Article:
McGill Tuition Protest Police Accused Of 'Brutality'
McGill University's principal has launched an investigation after a massive student tuition protest reportedly turned violent on Thursday night, and riot police were called in.
Principal Heather Munroe-Blum, in an open letter published on McGill's website, said she's asking the dean of law, Daniel Jutras, to conduct an independent investigation into what she called "disturbing" events at the school's downtown Montreal campus. Jutras is to report back with his findings by Dec. 15.
"The presence of riot police on our campus is shocking," Munroe-Blum said. "We, as a community, need to fully understand the events and the responses to them and I trust Dean Jutras will conduct a thorough, impartial review."
Some students and staff are accusing Montreal police of overreacting to what they call a largely peaceful protest.
“This was a very violent example of what I would call police brutality,” said Greg Mikkelson, an associate professor in McGill’s department of Philosophy and the School of Environment.
Mikkelson said he was clubbed with a baton and pepper sprayed in the face as he was walking on the university campus to the daycare to pick up his daughter.
“I had just stopped to watch what was going on, and the police just walked up to me and attacked me,” he said.
Mikkelson said he heard no caution from police before three officers rushed toward him.
“I don’t know why they had to be here. I don’t know why any police had to be here. I think there are a lot of questions that have to be answered,” he said.
Munroe-Blum said she was not on campus at the time, but was told that a group of protesters, some wearing masks and hoods, unlocked the James Administration Building and forced their way into the principal and provost offices and a reception area, pushing staff in the process.
She said campus security managed to usher most of the protesters out, but a few refused to leave and had to be carried out. At the same time, she said, a protest grew outside the building, apparently encouraged by social media messages from the protesters inside. The protesters blocked all exits to the building and employees could not leave.
"It was clearly a tense, stressful situation," Munroe-Blum said.
She said security called Montreal police.
Munroe-Blum said university officials were able to negotiate with protesters inside the administration building, convincing them to leave peacefully in exchange for facing no disciplinary action. The situation that erupted with Montreal police and protesters outside was entirely directed by Montreal police, she stressed, not university administration.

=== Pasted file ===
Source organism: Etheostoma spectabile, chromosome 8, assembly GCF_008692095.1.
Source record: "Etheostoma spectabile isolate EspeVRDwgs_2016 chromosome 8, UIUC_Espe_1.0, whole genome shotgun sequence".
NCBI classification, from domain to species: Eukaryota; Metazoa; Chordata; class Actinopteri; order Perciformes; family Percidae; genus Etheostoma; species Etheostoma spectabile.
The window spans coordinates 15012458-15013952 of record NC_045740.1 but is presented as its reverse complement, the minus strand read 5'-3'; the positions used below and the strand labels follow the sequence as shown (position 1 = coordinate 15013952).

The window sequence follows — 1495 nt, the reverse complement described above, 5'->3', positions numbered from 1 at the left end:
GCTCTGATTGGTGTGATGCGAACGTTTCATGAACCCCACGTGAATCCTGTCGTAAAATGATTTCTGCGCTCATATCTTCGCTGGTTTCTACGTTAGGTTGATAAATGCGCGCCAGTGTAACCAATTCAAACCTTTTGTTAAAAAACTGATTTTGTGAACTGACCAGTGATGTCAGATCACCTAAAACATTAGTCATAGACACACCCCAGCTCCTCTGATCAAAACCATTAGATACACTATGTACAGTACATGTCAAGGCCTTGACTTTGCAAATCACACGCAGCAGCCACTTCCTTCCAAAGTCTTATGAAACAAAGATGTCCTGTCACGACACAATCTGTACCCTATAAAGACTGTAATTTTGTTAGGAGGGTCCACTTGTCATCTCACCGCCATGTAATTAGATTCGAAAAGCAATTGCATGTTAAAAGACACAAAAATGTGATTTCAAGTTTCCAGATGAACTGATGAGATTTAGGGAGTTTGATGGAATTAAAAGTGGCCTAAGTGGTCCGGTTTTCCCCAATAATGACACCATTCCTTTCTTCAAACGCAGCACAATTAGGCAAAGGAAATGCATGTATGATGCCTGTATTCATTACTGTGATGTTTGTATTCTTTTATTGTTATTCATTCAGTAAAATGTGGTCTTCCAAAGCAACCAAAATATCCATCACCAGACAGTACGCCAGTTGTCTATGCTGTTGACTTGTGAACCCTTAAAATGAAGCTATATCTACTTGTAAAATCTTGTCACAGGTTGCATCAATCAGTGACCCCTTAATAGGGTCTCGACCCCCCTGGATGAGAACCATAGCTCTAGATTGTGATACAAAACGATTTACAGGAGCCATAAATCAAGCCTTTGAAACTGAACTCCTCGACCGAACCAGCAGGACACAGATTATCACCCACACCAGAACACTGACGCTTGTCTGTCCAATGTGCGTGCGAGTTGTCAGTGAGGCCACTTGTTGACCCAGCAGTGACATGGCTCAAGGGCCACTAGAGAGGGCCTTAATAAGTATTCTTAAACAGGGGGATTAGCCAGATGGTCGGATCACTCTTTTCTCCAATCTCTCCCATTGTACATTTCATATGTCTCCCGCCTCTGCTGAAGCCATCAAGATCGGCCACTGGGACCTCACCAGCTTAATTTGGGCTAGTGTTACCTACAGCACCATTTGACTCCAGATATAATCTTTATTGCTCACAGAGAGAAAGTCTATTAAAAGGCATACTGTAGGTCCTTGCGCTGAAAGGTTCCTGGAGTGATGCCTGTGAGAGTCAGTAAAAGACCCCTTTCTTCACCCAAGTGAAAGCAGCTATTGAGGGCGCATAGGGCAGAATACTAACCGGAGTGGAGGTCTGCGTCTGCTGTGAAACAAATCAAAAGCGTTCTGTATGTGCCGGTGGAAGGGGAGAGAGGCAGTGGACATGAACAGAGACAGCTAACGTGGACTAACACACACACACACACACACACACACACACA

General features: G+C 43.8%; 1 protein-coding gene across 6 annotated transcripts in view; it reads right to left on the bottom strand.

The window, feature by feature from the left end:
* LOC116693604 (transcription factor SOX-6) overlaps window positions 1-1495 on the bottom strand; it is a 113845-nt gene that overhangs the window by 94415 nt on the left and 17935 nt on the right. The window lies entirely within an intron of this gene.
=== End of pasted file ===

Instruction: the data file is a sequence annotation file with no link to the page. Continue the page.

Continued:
Riot squad deployed
Police said their involvement started earlier in the evening after some of the protesters acted aggressively in front of Premier Jean Charest's office on McGill College Avenue.
“When the peaceful protest was over, we had problems,” said Montreal police spokesman Ian Lafrenière. “Not with all the people, just a small group of individuals trying to take advantage of the situation to do something stupid.”
People starting throwing objects, including boat flares shot from a pistol, in the direction of officers.
Lafrenière said that was when the riot squad was deployed. Two people were arrested in connection with the projectile incident.
As the crowd dispersed, a group of people ran toward the McGill campus, he said. The university contacted police, and said members of that group were acting aggressively and need to be expelled from the property.
At that point, riot officers moved on to campus. Two more people were arrested there.
Ross Brown was outside McGill’s administration building just before the riot police came into the square. He said he saw a group of people rush toward the building and force bike patrol officers to retreat before riot squad officers arrived.
A video Brown shot of the event shows police officers raising up their bikes and moving backwards away from the group.
Lafrenière said he witnessed confrontations himself Thursday night, but could not comment specifically on the incident involving Mikkelson. He encouraged anyone who felt police used excessive force to contact the professional ethics commission.
“If it happened, honestly, I’m really sorry about it. I’m really sorry to hear that,” he said.
“This is not the way we want to hear about [possible problems.] We got there yesterday, we thought it generally went right, but if specific cases like this happened, there’s always the déontologie policière.”